Prevent Metal Roofing Rust

If you are a building owner thinking about replacing your roof, you might be wondering if a metal roof is right for you. A roof replacement is a significant investment in time and money, and a metal roof can last for decades if properly installed and maintained. While it can cost a bit more upfront, you might find that a metal roof allows you to operate your building without disruption from the elements. However, it’s important to know what to expect from one before you make a decision.

The Advantages to Metal Roofing

What Are the Disadvantages of Metal Roofs?

  • More expensive: Home Advisor writes that metal roofs can cost anywhere from $120 per square for a corrugated steel roof to $900 per square for a copper roof, compared to $90 for a square of 3-tab asphalt shingles.
  • Complicated installation: A metal roof installation requires much more specialized knowledge than a typical asphalt or vinyl roof, which can be costly. It must be fitted exactly to your building’s measurements, which can take time.
  • Hard to access: White asphalt roofs can provide easy grip, a metal roof offers very little friction and can be difficult to navigate without proper training and safety gear.

Will Metal Roofing Rust?

One common question that people have about metal roofs is whether they can rust and what can be done to mitigate that risk. Most metal roofs are made of either steel or aluminum, but steel roofs are coated with a zinc-based alloy to make them corrosion-resistant. While the iron in a steel roof can oxidize over time, for much of your roof’s lifespan, the outer coating will bear the brunt of the oxidative damage. However, the lifespan of your roof could decrease if its outer coating is damaged, which is why regular inspection is important.

Rust or corrosion are common concerns in environments close to large bodies of salt water such as a lake or an ocean. However, Las Vegas has one of the driest climates in the United States, averaging just 4.17 inches of precipitation per year. Much of this falls in a handful of major downpours while the average humidity is at or close to 0% for the majority of the year. Long-term water exposure simply isn’t a major concern for most homeowners in the Valley, which can give individuals here much more flexibility when choosing a metal roof for their home or commercial property.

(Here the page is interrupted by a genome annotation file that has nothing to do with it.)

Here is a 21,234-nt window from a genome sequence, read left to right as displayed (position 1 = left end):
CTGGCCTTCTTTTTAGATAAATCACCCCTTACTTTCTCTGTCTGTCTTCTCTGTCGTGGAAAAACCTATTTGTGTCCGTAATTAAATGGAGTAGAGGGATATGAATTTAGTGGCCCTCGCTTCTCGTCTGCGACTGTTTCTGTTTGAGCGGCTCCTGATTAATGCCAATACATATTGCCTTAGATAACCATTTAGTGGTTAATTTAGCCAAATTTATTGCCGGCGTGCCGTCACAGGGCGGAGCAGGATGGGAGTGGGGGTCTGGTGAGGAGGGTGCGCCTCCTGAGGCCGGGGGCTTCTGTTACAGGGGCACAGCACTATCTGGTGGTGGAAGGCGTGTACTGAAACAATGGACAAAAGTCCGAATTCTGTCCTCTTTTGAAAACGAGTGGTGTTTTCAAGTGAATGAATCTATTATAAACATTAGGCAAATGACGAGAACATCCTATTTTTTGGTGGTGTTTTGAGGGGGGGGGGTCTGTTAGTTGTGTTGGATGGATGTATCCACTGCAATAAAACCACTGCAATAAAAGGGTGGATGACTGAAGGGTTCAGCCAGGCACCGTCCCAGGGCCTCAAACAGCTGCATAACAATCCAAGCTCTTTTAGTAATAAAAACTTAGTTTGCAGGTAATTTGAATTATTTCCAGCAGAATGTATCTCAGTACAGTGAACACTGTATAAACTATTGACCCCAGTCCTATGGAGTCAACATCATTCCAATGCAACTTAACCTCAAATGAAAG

Related: Metal Roofing Systems: Everything You Need to Know

What Is the Best Type of Metal Roof to Prevent Roofing Issues?

Steel

Steel roofs are the least expensive and most common type of metal roofing, with a square selling for anywhere from $120 to $425 per square of stone-coated steel. However, they have limited due to their weight and have the shortest lifespan due to their susceptibility to corrosion.

Aluminum

Roofs made with aluminum are lightweight and highly resistant to corrosion, making them ideal for rougher climates or for building owners who want a decorative roof. A square of aluminum roofing typically sells for around $265 to $375.

Zinc

Zinc roofs are more expensive than both aluminum and steel roofs, as a square can sell for anywhere between $400 to $600. However, it forms a patina of zinc carbonate once it initially reacts with oxygen, which is highly resistant to corrosion.

Copper

Copper is highly resistant to corrosion, can be formed into a wide variety of shapes, and can persist for centuries. However, it is one of the most expensive roofing materials, with a square of copper for roofing selling for anywhere from $700 to $1,400.

Thanks to the favorable climate of the Las Vegas valley, metal roofs can provide long-lasting protection from the elements for your investment. Given the wide array of options, you have the luxury of buying a less-expensive roof or selecting one for its dramatic style and attractive aesthetics. With the right knowledge and an experienced professional to guide you, you can select the one that can enhance the value of your building while protecting it for years to come.

 

Blog Source: THE ORIGINAL ROOFING COMPANY BLOG | Will Metal Roofing Rust? (And Which Types & Climates)

 

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